The Border Garden Corridor

The Border Garden Corridor

Everybody has a spot in their yard that needs definition. Whether it is a shared boundary line with the neighbors or just a border between garden rooms, people like to define their spaces. Another major project I tackled last weekend was the side border garden. As it’s creative name describes, it is on our side border, and it’s purpose is to define our boundary line. It’s also just behind the Self Sowing Garden. As you look past the front porch and to the left you can see an area of darkened mulch. That’s where I’m taking you today.

Here’s a closer look. In the front is the Self Sowing Garden and behind it is what will be the deciduous grove that will one day create summer shade along this side of our house. It’s hard to see but many of the plants are already there. A crape myrtle on the left and two dogwoods form a line with an Eastern redbud (Cercis canadensis) and four hemlocks (Tsuga canadensis). I’ve loved hemlocks ever since we lived in East Tennessee and went on hikes in the Smoky Mountains. In front of those deciduous trees are a loropetalum and a viburnum as well as two dead azaleas. Yep not everything grows for me. They were rescued plants from the discount rack that just didn’t make it. Although I did manage to get one azalea cutting that lived through the winter.

From this angle you can see the hemlock hedge row that will one day provide privacy on this side of the house. Until then I’m planting some fast growing crape myrtles in between each hemlock to provide a very fast growing privacy screen. When the hemlocks reach a good size I’ll cut out the crape myrtles.
Here’s a view from the backyard. Once things fill out on this side the view of the neighbor’s yard should be somewhat obscured. I hope to keep the grass nice and green and may eventually add some stepping stones set below the level of the grass.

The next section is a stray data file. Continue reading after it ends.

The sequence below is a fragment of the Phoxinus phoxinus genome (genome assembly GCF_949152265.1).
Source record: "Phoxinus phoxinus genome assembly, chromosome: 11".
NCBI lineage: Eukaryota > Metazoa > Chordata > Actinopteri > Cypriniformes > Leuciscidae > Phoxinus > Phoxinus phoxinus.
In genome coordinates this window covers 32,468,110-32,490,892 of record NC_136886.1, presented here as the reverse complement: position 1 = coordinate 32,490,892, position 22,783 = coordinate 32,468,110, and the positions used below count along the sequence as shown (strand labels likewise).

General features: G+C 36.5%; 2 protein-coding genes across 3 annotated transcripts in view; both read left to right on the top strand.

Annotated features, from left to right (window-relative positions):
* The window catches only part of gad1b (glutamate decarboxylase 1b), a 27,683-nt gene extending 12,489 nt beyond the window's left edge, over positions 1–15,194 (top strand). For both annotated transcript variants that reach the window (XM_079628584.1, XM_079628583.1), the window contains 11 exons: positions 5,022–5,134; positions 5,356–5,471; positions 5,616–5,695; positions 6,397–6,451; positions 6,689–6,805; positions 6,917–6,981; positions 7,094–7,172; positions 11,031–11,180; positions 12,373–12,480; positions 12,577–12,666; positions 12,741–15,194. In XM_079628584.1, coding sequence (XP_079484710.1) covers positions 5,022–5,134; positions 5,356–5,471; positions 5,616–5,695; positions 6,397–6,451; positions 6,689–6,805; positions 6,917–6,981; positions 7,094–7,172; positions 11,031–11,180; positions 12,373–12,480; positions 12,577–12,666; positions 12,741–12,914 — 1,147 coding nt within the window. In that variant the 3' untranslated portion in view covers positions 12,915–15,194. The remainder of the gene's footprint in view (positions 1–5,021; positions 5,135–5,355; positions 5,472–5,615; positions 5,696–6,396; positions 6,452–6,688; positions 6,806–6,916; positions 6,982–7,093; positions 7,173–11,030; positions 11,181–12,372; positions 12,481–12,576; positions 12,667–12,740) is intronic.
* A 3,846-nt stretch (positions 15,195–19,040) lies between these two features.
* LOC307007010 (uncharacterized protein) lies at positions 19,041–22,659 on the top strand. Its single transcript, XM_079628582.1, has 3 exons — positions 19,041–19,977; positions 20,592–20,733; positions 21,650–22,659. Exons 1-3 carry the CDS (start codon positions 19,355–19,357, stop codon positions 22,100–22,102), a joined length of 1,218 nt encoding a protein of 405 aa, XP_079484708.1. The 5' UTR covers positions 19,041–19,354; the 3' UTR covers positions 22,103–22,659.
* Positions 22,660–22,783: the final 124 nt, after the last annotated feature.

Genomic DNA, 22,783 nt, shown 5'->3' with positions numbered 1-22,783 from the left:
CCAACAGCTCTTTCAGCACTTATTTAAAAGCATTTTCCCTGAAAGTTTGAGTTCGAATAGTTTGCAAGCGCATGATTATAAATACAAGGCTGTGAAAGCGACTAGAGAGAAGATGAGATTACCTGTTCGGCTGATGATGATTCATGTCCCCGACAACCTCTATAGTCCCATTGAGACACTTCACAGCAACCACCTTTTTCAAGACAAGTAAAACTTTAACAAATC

For now all you can really see is mulch but underneath that mulch are layers of grass and leaves gradually composting underneath the cover of newspapers (some even date back to 2006!). Over time the soil will build up and become better for whatever plants find their home here. Stay tuned to watch this area come alive!

Edit: I may end up keeping the Crape myrtles, you’ve convinced me! The plan was to have fast growing trees for more immediate shade then to removed them for the hemlocks. It all depends on how things work so we’ll see how it goes.


Dave has written since 2007. He gardens on an acre and a half where he raises his 4 children. He enjoys growing vegetables, herbs, and propagating plants. Dave has a side business growing and selling heirloom vegetables and herb plants through Blue Shed Gardens and works as a real estate agent in Spring Hill, TN.

This Post Has 17 Comments

  1. Looks nice. I have never had good luck cutting out mature crape myrtles. They have roots that sprig out with new growth. I moved one two years ago that had been in the ground for about a month. I have had about five new shrubs come up (that I have shared with folks) and have two more this year.

  2. Dave .. I really like the way you have cut your borders .. and yes ! the situation when you share with a neighbor is a bit tricky .. it has to look especially good for both parties : )

  3. Sorry you lost the azaleas. I found a dead one also from last years plantings. Sigh, it looks like you have a great start to a wonderful nature fence between you and the neighbors. Can’t wait to see it growing over time…

  4. Lovely. A new bed is always exciting. I’m working on one right now.

  5. looks great Dave!

    Have a wonderful weekend!

  6. It’s really coming together Dave. I can just imagine in a few years how much more privacy these evergreens will create for you. The new bed looks wonderful, another place to add more plants. I envy that. 🙂

  7. Looking good Dave. It won’t take long for those Hemlocks to be huge trees or pruned they can make a hedge. I like them too. Had some in N.C. as a privacy fence.